Educators have higher opinion of local officials than national ones during pandemic

Educators have a much higher favorable opinion of local officials during the coronavirus pandemic than of national officials, according to an online survey by the EdWeek Research Center.

The nationally representative survey was completed by 785 teachers and 322 district leaders on April 22-23, nearly six weeks after President Donald Trump declared a national emergency.

Governors of states — 43 of whom have shut down schools for the remainder of the school year — were gaining the most in favorable ratings among educators since the pandemic erupted.

Fifty-seven percent said they have a more favorable opinion of their governor in how he or she reacted to coronavirus issues related to K-12 schools. Seventeen percent had a less favorable opinion and 27 percent said no change.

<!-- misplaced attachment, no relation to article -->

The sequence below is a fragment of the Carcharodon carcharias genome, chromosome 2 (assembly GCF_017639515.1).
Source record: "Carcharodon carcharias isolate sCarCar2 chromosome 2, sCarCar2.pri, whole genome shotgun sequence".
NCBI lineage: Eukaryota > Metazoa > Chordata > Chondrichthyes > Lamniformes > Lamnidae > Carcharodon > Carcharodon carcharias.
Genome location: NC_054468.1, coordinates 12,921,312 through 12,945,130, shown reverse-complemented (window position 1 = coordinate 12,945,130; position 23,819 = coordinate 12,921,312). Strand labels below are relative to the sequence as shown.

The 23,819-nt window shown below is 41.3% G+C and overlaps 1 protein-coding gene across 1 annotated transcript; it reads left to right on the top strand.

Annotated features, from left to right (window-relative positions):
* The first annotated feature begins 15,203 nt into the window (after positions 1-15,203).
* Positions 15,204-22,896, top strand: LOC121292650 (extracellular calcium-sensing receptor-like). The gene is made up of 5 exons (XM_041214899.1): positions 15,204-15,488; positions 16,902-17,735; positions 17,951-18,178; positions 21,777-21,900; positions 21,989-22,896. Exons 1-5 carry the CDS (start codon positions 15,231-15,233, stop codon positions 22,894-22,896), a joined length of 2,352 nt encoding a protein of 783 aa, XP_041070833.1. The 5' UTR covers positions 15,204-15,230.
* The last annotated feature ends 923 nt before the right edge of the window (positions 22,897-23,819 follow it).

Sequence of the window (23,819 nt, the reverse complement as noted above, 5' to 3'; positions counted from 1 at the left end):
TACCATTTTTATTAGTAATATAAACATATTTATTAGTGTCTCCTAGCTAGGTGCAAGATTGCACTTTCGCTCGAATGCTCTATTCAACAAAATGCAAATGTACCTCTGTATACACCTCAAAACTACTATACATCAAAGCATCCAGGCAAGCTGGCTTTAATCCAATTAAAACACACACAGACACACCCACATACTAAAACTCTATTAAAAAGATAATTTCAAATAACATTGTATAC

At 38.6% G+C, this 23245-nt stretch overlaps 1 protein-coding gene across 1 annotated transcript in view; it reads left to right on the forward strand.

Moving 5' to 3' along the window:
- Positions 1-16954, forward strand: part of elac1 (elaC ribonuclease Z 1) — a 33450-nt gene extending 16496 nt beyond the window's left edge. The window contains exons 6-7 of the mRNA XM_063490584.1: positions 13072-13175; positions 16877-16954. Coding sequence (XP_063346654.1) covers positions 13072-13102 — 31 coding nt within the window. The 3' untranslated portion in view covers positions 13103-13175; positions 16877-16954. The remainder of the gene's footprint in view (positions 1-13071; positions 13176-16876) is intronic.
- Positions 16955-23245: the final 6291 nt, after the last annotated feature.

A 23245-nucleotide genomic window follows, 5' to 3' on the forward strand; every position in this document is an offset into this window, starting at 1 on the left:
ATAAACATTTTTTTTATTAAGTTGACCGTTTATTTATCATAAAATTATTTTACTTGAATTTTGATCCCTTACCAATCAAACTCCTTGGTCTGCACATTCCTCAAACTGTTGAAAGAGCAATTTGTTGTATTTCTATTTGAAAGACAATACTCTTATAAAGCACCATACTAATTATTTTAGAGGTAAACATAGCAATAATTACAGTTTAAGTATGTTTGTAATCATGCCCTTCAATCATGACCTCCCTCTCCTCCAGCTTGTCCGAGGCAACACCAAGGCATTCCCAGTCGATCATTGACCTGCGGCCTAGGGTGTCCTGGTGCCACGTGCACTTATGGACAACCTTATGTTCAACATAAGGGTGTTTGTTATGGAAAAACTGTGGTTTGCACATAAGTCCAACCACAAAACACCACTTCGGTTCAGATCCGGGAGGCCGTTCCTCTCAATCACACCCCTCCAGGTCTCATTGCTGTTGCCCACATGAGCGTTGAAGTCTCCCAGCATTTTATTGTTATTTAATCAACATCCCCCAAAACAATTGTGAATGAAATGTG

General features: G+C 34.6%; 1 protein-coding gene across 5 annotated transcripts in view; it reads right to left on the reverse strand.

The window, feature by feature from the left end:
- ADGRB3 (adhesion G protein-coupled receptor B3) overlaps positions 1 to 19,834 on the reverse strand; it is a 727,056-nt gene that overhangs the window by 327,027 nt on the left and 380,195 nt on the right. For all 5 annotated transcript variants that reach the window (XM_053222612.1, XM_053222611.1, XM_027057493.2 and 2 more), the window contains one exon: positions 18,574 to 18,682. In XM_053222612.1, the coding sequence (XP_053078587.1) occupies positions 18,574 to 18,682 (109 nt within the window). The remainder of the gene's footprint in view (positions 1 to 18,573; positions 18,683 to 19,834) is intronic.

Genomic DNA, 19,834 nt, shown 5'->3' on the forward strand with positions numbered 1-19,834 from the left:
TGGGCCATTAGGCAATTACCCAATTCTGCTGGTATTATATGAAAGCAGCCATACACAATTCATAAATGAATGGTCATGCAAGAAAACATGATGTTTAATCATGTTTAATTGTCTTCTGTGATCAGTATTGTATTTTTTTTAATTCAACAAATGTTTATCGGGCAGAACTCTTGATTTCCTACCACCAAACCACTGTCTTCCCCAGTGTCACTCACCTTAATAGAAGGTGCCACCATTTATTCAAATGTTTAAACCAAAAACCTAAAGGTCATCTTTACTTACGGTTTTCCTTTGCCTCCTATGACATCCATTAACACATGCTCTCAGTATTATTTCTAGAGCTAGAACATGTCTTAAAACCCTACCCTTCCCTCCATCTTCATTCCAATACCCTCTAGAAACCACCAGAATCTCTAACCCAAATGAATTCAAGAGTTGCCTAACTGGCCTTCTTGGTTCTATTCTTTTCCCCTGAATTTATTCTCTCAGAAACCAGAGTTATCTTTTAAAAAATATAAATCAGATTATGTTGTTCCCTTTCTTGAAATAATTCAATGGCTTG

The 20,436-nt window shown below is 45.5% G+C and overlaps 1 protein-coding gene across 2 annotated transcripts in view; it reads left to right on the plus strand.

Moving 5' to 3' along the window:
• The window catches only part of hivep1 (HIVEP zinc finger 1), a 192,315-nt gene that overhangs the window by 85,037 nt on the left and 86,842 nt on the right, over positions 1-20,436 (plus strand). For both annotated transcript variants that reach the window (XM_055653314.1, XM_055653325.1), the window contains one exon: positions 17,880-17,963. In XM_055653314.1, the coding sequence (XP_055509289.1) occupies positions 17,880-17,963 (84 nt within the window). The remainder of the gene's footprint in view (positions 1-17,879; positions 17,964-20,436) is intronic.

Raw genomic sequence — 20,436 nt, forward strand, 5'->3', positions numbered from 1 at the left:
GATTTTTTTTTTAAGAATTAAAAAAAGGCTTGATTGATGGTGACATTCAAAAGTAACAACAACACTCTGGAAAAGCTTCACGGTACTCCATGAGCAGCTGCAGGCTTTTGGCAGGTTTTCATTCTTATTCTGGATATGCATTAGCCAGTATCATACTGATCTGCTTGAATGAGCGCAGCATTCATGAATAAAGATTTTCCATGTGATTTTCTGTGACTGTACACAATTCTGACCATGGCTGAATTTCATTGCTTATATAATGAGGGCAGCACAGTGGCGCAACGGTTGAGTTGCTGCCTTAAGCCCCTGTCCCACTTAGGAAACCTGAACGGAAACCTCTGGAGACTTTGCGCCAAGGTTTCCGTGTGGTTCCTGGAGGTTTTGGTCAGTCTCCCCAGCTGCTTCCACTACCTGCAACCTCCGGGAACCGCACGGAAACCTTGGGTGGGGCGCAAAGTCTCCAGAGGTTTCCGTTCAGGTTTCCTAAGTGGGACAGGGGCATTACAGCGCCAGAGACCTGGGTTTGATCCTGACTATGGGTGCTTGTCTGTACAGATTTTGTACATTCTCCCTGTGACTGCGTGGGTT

When it comes to district superintendents, 46 percent said they had a more favorable opinion in how they have reacted to coronavirus issues related to K-12 schools, seven percent had a less favorable opinion and 44 percent said no change.

Concerning local school board members, 33 percent said they had a more favorable opinion, six percent had a less favorable opinion and 59 percent said no change.

Meanwhile, 45 percent of survey respondents said their opinion of U.S. Education Secretary Betsy DeVos had become less favorable since the health emergency erupted while six percent had a more favorable opinion and 49 percent reported no change.

When asked when schools should re-open, 28 percent said in the fall, nearly 22 percent said when their state’s governor says it’s safe and 19 percent said after widespread coronavirus testing is available. Just two percent said schools should re-open when Trump says it’s safe.

Here is a link to an EdWeek story covering more of the survey’s results. There was no specific breakout for Kansas results.

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